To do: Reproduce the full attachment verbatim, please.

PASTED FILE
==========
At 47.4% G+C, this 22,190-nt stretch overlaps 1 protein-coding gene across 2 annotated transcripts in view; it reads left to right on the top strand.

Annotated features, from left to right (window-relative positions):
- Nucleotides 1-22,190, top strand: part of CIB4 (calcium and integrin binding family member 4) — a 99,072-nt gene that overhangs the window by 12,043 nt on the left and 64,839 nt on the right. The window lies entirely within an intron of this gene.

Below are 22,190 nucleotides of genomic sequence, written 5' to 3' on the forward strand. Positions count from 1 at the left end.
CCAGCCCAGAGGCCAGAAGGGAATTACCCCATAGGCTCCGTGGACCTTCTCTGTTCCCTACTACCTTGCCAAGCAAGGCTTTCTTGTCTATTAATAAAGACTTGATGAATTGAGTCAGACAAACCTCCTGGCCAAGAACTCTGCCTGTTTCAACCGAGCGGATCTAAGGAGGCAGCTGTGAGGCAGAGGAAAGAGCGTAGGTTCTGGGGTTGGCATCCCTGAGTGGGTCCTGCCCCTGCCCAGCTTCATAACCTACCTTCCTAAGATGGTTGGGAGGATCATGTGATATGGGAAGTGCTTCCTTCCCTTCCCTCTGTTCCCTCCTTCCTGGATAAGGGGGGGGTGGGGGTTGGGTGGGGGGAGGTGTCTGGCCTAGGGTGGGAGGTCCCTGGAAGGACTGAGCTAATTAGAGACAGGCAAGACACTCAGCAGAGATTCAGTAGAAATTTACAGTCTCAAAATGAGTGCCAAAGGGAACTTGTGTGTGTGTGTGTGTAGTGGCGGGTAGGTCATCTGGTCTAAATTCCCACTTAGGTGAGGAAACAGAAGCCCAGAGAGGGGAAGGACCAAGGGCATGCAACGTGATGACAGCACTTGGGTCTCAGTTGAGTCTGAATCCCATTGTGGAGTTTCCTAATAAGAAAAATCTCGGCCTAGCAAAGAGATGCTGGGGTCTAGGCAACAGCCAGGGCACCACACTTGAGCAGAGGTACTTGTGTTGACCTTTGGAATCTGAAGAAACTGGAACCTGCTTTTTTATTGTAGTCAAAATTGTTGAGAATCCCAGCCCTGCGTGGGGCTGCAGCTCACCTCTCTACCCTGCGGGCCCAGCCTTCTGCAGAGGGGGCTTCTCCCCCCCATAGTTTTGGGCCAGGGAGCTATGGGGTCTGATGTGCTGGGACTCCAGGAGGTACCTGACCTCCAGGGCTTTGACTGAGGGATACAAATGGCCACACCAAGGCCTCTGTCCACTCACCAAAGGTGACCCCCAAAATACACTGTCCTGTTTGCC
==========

At 47.4% G+C, this 22,190-nt stretch overlaps 1 protein-coding gene across 2 annotated transcripts in view; it reads left to right on the top strand.

Annotated features, from left to right (window-relative positions):
- Nucleotides 1-22,190, top strand: part of CIB4 (calcium and integrin binding family member 4) — a 99,072-nt gene that overhangs the window by 12,043 nt on the left and 64,839 nt on the right. The window lies entirely within an intron of this gene.

Below are 22,190 nucleotides of genomic sequence, written 5' to 3' on the forward strand. Positions count from 1 at the left end.
CCAGCCCAGAGGCCAGAAGGGAATTACCCCATAGGCTCCGTGGACCTTCTCTGTTCCCTACTACCTTGCCAAGCAAGGCTTTCTTGTCTATTAATAAAGACTTGATGAATTGAGTCAGACAAACCTCCTGGCCAAGAACTCTGCCTGTTTCAACCGAGCGGATCTAAGGAGGCAGCTGTGAGGCAGAGGAAAGAGCGTAGGTTCTGGGGTTGGCATCCCTGAGTGGGTCCTGCCCCTGCCCAGCTTCATAACCTACCTTCCTAAGATGGTTGGGAGGATCATGTGATATGGGAAGTGCTTCCTTCCCTTCCCTCTGTTCCCTCCTTCCTGGATAAGGGGGGGGTGGGGGTTGGGTGGGGGGAGGTGTCTGGCCTAGGGTGGGAGGTCCCTGGAAGGACTGAGCTAATTAGAGACAGGCAAGACACTCAGCAGAGATTCAGTAGAAATTTACAGTCTCAAAATGAGTGCCAAAGGGAACTTGTGTGTGTGTGTGTGTAGTGGCGGGTAGGTCATCTGGTCTAAATTCCCACTTAGGTGAGGAAACAGAAGCCCAGAGAGGGGAAGGACCAAGGGCATGCAACGTGATGACAGCACTTGGGTCTCAGTTGAGTCTGAATCCCATTGTGGAGTTTCCTAATAAGAAAAATCTCGGCCTAGCAAAGAGATGCTGGGGTCTAGGCAACAGCCAGGGCACCACACTTGAGCAGAGGTACTTGTGTTGACCTTTGGAATCTGAAGAAACTGGAACCTGCTTTTTTATTGTAGTCAAAATTGTTGAGAATCCCAGCCCTGCGTGGGGCTGCAGCTCACCTCTCTACCCTGCGGGCCCAGCCTTCTGCAGAGGGGGCTTCTCCCCCCCATAGTTTTGGGCCAGGGAGCTATGGGGTCTGATGTGCTGGGACTCCAGGAGGTACCTGACCTCCAGGGCTTTGACTGAGGGATACAAATGGCCACACCAAGGCCTCTGTCCACTCACCAAAGGTGACCCCCAAAATACACTGTCCTGTTTGCC